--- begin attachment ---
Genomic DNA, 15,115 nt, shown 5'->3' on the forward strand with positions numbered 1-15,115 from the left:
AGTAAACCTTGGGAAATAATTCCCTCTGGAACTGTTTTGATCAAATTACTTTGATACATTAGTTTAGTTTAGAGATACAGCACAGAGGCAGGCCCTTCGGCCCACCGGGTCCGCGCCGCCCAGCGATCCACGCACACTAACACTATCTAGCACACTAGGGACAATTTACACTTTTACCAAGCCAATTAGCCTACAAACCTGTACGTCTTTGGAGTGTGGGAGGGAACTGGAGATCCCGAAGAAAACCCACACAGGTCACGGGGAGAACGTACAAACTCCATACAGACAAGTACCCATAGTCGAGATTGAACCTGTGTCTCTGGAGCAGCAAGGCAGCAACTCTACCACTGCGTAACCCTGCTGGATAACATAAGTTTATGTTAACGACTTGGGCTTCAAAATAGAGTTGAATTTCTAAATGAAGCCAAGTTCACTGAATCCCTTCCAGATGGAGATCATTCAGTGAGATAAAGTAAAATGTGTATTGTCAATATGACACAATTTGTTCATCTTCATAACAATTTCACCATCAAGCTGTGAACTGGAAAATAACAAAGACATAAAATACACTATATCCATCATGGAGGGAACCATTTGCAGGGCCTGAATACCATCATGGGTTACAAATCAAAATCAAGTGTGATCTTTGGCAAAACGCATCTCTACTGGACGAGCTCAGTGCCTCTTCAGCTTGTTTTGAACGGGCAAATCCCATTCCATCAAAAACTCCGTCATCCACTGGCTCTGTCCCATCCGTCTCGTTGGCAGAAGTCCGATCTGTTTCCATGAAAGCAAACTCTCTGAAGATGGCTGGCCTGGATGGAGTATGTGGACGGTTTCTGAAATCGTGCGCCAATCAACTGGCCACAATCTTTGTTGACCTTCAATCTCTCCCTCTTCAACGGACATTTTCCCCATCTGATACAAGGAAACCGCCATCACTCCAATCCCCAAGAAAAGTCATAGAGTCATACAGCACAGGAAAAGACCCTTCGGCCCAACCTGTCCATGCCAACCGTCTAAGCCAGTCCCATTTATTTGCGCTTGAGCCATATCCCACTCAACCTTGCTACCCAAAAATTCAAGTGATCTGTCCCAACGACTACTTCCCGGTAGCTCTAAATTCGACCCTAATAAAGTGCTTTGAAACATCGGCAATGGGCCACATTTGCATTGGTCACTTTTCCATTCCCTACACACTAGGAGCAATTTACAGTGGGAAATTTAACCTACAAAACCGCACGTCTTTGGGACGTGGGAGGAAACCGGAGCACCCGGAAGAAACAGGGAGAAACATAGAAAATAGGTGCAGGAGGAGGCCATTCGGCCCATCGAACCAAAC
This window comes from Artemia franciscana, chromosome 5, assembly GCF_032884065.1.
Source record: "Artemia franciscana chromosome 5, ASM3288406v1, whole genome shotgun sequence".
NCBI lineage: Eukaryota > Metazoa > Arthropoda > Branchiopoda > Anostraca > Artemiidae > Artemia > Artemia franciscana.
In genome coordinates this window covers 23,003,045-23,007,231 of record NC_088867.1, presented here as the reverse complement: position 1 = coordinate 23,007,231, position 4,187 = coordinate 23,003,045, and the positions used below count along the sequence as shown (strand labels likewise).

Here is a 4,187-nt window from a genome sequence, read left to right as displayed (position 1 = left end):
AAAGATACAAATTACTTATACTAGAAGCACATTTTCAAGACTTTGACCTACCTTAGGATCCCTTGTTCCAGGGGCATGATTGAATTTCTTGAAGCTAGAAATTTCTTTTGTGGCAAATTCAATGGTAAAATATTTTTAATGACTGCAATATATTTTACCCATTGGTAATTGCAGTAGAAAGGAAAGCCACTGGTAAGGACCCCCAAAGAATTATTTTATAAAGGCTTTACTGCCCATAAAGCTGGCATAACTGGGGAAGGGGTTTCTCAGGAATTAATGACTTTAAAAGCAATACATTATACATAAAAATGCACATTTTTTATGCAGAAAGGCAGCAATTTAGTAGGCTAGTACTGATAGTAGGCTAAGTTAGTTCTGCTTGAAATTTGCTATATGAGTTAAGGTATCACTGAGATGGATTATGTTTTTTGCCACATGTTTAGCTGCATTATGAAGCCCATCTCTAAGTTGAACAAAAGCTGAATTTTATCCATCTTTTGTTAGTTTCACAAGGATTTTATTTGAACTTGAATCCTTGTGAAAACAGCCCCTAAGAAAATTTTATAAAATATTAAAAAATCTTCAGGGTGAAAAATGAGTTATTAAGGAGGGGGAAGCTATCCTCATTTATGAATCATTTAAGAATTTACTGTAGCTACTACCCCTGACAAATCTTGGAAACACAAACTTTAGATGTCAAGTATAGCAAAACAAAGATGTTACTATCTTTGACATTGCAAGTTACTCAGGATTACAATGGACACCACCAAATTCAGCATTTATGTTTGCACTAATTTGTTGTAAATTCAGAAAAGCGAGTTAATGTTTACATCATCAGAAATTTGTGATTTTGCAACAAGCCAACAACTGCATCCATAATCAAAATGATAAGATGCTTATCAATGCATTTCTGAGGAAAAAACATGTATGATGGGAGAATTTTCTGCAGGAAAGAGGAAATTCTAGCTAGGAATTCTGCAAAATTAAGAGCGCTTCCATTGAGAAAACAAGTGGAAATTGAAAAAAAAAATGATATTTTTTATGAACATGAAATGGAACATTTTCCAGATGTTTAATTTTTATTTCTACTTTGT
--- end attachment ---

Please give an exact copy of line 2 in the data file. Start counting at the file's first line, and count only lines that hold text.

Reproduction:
AGTAAACCTTGGGAAATAATTCCCTCTGGAACTGTTTTGATCAAATTACTTTGATACATTAGTTTAGTTTAGAGATACAGCACAGAGGCAGGCCCTTCGGCCCACCGGGTCCGCGCCGCCCAGCGATCCACGCACACTAACACTATCTAGCACACTAGGGACAATTTACACTTTTACCAAGCCAATTAGCCTACAAACCTGTACGTCTTTGGAGTGTGGGAGGGAACTGGAGATCCCGAAGAAAACCCACACAGGTCACGGGGAGAACGTACAAACTCCATACAGACAAGTACCCATAGTCGAGATTGAACCTGTGTCTCTGGAGCAGCAAGGCAGCAACTCTACCACTGCGTAACCCTGCTGGATAACATAAGTTTATGTTAACGACTTGGGCTTCAAAATAGAGTTGAATTTCTAAATGAAGCCAAGTTCACTGAATCCCTTCCAGATGGAGATCATTCAGTGAGATAAAGTAAAATGTGTATTGTCAATATGACACAATTTGTTCATCTTCATAACAATTTCACCATCAAGCTGTGAACTGGAAAATAACAAAGACATAAAATACACTATATCCATCATGGAGGGAACCATTTGCAGGGCCTGAATACCATCATGGGTTACAAATCAAAATCAAGTGTGATCTTTGGCAAAACGCATCTCTACTGGACGAGCTCAGTGCCTCTTCAGCTTGTTTTGAACGGGCAAATCCCATTCCATCAAAAACTCCGTCATCCACTGGCTCTGTCCCATCCGTCTCGTTGGCAGAAGTCCGATCTGTTTCCATGAAAGCAAACTCTCTGAAGATGGCTGGCCTGGATGGAGTATGTGGACGGTTTCTGAAATCGTGCGCCAATCAACTGGCCACAATCTTTGTTGACCTTCAATCTCTCCCTCTTCAACGGACATTTTCCCCATCTGATACAAGGAAACCGCCATCACTCCAATCCCCAAGAAAAGTCATAGAGTCATACAGCACAGGAAAAGACCCTTCGGCCCAACCTGTCCATGCCAACCGTCTAAGCCAGTCCCATTTATTTGCGCTTGAGCCATATCCCACTCAACCTTGCTACCCAAAAATTCAAGTGATCTGTCCCAACGACTACTTCCCGGTAGCTCTAAATTCGACCCTAATAAAGTGCTTTGAAACATCGGCAATGGGCCACATTTGCATTGGTCACTTTTCCATTCCCTACACACTAGGAGCAATTTACAGTGGGAAATTTAACCTACAAAACCGCACGTCTTTGGGACGTGGGAGGAAACCGGAGCACCCGGAAGAAACAGGGAGAAACATAGAAAATAGGTGCAGGAGGAGGCCATTCGGCCCATCGAACCAAAC